Pedestal dining table with expanding center

In this video, Shaun Boyd designs and builds an expandable restaurant-style table.

Shaun Boyd tackles a testing marathon build of a table for a friend's restaurant. This build included plenty of interesting techniques including turning, cutting veneers, router inlays, segmented rings, cutting circles, and more!

You can find more great projects and techniques from Chris Salomone (and Shaun Boyd) at his website.

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Shaun Boyd: One of my favorite parts about woodworking and furniture making is being able to constantly step out of my comfort zone and try new things. Today I'm making this pedestal dining table and doing my best to expand my skills.

Really quickly before we get into it, I wanted to mention that during this time of uncertainty I feel very fortunate to keep working and doing what I enjoy while still being responsible under the given circumstances, but I know a lot of people don't have this luxury so I hope everyone can at least take a bit of time each day to get in your garage or your backyard or even a room in your home to create something no matter how small it is. That being said, today I'm making something big and so far I've started to break down my lumber and get it ready to cut into slices for my tabletop. Let me explain, the tabletop is going to have this pizza slice pattern.

: I needed to cut a couple of thick wedges to 22 and a half degrees which is just 360 divided by the number of slices I wanted. Those could then be resawed into veneers. I also chose two boards with significantly different grain patterns because I wanted each slice to be book-matched and alternating around the tabletop. My process here is I would essentially cut a veneer on the bandsaw then plane that face smooth again and then cut another veneer and just repeat that until I had what I needed.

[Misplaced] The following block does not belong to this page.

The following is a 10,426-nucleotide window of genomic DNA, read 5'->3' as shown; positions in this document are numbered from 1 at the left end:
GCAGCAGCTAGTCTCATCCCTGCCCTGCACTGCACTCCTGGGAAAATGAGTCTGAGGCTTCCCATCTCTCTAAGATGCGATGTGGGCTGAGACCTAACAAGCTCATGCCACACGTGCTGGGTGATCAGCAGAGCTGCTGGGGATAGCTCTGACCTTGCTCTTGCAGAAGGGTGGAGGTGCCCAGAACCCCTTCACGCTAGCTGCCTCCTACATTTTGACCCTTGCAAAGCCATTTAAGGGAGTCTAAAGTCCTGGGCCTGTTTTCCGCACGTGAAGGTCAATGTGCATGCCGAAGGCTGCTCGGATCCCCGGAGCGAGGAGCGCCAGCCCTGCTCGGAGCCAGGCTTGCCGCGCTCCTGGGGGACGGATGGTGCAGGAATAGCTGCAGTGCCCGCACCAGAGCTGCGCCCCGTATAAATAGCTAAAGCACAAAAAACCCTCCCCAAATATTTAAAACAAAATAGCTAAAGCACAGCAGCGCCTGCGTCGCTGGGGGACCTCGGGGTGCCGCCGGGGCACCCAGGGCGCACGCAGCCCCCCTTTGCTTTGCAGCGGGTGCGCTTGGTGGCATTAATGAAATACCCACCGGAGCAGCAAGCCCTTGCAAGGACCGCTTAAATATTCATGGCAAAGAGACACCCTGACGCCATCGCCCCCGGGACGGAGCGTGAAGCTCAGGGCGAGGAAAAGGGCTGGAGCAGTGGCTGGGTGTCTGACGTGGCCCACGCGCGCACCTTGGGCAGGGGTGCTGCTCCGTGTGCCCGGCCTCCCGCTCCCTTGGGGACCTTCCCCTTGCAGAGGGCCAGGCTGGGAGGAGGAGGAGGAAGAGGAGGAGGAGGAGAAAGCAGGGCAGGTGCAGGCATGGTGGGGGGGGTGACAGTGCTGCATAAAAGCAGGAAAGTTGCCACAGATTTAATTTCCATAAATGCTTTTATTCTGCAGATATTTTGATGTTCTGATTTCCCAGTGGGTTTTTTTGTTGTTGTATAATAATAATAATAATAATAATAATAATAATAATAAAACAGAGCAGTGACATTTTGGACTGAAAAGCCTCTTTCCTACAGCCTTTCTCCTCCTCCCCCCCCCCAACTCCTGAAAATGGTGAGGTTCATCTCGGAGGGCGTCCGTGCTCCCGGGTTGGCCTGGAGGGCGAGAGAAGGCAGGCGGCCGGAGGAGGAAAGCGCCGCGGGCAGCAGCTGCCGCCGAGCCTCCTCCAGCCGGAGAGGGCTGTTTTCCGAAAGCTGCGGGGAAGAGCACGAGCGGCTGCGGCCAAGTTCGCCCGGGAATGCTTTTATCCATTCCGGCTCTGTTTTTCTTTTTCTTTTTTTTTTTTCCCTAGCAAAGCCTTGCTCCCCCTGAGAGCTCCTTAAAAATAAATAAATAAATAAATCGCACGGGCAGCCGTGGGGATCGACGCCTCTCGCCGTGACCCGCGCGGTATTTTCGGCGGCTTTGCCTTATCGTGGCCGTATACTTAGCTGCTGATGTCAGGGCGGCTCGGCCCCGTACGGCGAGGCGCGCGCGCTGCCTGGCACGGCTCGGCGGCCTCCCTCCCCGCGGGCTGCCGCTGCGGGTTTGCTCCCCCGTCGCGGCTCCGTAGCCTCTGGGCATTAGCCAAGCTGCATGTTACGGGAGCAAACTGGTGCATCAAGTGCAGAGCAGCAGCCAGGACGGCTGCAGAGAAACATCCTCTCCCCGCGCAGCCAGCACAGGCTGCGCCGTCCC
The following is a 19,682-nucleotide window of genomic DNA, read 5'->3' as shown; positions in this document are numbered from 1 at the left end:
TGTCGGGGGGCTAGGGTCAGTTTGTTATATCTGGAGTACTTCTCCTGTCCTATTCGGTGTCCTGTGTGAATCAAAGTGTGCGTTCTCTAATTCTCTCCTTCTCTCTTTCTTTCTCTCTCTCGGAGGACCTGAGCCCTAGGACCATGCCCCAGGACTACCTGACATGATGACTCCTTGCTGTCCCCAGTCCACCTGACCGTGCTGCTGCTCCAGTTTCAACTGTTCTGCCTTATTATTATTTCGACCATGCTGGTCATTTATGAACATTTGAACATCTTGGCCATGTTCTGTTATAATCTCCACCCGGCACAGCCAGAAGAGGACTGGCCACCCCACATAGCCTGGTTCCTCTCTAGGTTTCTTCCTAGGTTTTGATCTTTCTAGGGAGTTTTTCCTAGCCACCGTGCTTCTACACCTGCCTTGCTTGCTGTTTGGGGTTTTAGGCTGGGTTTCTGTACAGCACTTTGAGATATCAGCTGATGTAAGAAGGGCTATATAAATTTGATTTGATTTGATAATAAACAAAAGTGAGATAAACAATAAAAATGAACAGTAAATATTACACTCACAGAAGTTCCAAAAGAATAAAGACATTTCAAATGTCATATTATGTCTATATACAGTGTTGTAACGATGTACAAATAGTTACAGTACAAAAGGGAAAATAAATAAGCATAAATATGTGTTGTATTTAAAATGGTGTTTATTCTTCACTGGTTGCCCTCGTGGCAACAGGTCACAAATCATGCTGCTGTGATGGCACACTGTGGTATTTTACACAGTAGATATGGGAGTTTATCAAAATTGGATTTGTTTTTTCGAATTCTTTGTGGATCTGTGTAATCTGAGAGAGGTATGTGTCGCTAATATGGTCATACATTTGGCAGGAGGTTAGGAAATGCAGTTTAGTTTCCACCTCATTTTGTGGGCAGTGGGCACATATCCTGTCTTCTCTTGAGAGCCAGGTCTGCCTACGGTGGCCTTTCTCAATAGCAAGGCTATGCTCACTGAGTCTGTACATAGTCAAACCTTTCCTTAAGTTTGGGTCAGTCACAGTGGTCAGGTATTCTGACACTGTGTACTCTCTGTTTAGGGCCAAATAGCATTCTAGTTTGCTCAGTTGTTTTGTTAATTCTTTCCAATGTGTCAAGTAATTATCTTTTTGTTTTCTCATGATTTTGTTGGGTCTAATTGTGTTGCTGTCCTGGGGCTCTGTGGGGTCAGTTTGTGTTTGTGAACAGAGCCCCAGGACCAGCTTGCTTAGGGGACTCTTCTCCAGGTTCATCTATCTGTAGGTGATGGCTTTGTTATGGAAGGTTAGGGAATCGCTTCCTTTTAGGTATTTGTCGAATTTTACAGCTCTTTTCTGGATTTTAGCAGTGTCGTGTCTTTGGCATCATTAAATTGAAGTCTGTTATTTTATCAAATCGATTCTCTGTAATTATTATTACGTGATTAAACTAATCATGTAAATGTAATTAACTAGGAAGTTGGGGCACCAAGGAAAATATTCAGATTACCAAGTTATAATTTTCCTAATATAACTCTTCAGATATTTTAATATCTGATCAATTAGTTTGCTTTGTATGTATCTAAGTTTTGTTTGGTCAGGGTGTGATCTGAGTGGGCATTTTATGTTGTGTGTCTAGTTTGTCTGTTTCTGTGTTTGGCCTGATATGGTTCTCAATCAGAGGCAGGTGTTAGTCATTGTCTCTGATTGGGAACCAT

With all those ready to go, I then turned my attention to the table base. The base is going to be a turned pedestal and I decided to stack a bunch of layers to build up the blank. I was able to get a pretty good idea of what I was going to need by modeling it like you can see here. With everything calculated out, I started by chopping up a couple of boards, then milling everything so I could glue up each layer to get the width I needed.

From there I ran them all through the drum sander to get them flat and to equal thick nigh. Then the last thing to do before gluing them all together was to cut off the corner so that turning it would be a bit easier. With the blank glued up and dry, I could start turning it which was a slow process most likely because I'm more or less don't know what I'm doing when it comes to turning, but there's only one way to expand your skills.

The base was pretty much done at this point so I could go back to working on the tabletop. I first needed to join the edges on all of the parts to make sure I had no gaps for each book-matched slice.

With each slice ready to go, Chris and I can glue them to the substrate, which is Baltic birch plywood. We glued them and pinned them in place with a couple of Brad nails at the ends as that part would eventually be getting cut off. We also used our fancy new veneer press to get even clamping pressure across the entire panel. With each half ready to go, I started to work on the inlays on the tabletop. I knew there would be some gaps between each slice as getting the angles perfect is difficult. I could have erred on the side of going slightly too big with each one so that each half went a bit more than 180 degrees but I decided to inlay some thin strips to cover any discrepancies. I initially wanted to make them maple to add a bit of contrast but the client wanted to keep it subdued so I used walnut.